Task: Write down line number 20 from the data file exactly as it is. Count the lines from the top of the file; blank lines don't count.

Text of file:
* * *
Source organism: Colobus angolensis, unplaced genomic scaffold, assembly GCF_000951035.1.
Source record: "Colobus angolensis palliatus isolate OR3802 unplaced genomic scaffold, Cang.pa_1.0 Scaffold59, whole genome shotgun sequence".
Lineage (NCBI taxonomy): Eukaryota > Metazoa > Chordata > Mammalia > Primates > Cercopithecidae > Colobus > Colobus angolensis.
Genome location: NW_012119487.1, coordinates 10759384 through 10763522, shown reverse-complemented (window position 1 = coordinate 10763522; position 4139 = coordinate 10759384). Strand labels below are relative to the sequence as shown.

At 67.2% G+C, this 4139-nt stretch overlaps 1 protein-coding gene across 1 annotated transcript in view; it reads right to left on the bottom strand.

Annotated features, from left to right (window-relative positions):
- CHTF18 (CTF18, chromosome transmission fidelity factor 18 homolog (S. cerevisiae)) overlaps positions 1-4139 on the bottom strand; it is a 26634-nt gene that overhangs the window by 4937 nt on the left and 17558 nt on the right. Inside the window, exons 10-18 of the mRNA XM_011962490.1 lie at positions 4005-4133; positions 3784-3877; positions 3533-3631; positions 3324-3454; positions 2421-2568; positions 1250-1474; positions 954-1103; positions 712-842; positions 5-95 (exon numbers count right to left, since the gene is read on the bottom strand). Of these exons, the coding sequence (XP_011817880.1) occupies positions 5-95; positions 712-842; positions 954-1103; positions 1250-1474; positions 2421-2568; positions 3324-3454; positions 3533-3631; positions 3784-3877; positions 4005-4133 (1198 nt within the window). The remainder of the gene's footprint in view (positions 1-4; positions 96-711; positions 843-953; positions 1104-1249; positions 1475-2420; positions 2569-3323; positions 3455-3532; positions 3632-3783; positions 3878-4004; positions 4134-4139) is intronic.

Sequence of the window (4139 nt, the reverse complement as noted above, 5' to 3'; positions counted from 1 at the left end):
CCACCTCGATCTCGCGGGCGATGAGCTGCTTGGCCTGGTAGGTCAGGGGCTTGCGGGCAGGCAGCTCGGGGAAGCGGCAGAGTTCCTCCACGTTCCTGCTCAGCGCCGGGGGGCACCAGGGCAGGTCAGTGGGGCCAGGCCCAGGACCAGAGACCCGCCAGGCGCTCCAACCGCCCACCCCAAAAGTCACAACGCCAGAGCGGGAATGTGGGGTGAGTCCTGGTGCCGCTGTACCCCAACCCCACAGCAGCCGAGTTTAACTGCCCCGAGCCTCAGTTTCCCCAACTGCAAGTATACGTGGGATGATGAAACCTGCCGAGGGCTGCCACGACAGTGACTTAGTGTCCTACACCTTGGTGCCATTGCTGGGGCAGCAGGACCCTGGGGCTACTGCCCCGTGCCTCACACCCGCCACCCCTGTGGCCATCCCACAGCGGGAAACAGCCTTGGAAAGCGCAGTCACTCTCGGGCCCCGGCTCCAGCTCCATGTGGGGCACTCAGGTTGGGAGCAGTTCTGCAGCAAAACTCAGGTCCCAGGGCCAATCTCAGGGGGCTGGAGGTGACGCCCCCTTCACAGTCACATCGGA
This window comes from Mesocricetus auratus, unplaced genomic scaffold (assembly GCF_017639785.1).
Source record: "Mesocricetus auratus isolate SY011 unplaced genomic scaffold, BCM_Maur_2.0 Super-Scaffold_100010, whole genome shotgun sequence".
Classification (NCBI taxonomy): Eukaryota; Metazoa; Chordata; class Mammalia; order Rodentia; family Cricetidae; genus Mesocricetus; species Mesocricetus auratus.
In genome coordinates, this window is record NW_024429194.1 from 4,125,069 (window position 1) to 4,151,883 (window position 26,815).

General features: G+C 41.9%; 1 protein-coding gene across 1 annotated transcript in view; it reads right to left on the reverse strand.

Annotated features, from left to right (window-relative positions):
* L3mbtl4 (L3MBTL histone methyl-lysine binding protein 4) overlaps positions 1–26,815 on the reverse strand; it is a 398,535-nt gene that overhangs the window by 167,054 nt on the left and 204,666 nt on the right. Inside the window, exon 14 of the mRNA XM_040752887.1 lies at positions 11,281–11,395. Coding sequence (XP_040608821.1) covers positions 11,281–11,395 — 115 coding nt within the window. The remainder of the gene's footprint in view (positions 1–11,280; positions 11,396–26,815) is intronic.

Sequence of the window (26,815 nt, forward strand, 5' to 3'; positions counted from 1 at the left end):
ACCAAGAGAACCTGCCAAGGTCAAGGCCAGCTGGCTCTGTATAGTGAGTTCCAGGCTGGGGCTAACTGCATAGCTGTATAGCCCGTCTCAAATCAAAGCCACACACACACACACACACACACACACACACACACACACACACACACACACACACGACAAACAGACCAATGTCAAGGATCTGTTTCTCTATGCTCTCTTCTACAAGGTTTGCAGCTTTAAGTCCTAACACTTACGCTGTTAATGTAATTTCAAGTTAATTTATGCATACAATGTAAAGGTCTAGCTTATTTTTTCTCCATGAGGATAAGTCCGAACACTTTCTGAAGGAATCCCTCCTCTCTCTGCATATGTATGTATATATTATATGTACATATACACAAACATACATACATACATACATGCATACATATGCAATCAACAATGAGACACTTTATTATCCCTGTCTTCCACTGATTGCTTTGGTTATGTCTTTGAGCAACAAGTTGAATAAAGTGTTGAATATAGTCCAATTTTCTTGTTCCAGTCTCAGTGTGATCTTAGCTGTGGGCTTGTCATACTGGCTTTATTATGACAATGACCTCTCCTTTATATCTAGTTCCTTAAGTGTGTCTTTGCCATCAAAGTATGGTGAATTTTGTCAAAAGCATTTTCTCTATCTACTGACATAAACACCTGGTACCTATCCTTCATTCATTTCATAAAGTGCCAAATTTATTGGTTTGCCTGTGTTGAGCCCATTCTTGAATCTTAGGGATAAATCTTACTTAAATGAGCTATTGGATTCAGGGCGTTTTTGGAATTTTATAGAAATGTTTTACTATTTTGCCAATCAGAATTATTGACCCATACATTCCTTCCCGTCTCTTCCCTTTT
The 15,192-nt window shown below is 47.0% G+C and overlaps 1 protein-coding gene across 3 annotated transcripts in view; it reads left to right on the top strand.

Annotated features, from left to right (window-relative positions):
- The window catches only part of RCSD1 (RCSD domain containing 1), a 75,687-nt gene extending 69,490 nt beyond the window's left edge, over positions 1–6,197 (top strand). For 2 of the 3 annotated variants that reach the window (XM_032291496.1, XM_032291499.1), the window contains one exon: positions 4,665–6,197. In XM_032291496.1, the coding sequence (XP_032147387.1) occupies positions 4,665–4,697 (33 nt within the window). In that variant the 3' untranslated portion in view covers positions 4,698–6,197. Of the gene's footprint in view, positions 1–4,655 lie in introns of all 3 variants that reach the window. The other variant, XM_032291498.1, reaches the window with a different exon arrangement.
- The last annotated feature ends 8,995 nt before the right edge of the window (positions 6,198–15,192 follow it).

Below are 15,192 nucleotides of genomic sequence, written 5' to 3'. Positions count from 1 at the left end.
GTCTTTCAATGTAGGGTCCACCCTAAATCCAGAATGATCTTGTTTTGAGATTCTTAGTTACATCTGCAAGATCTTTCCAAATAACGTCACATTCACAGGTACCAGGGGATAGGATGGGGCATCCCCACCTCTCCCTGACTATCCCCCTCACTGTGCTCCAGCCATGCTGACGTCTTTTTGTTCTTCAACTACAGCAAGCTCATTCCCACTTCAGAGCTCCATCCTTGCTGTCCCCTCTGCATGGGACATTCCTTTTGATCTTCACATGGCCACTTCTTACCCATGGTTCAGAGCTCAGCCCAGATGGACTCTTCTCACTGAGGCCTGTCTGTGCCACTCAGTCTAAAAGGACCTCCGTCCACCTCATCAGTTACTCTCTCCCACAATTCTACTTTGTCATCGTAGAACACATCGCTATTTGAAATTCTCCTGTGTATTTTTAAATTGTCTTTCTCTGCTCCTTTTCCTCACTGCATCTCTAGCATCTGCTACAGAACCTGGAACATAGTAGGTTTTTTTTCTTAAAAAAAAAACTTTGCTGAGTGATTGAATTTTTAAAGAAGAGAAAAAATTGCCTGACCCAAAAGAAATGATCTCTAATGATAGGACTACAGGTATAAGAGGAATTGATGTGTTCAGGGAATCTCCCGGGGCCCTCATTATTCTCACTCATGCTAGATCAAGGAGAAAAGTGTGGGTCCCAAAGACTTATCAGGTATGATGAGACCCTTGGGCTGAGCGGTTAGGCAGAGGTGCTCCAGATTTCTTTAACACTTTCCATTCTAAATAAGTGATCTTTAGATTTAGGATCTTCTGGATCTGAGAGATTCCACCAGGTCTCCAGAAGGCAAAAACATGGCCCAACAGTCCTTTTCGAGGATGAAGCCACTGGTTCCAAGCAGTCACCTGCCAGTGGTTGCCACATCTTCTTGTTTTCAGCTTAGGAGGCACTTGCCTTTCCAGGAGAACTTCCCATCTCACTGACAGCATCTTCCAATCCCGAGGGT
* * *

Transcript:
Annotated features, from left to right (window-relative positions):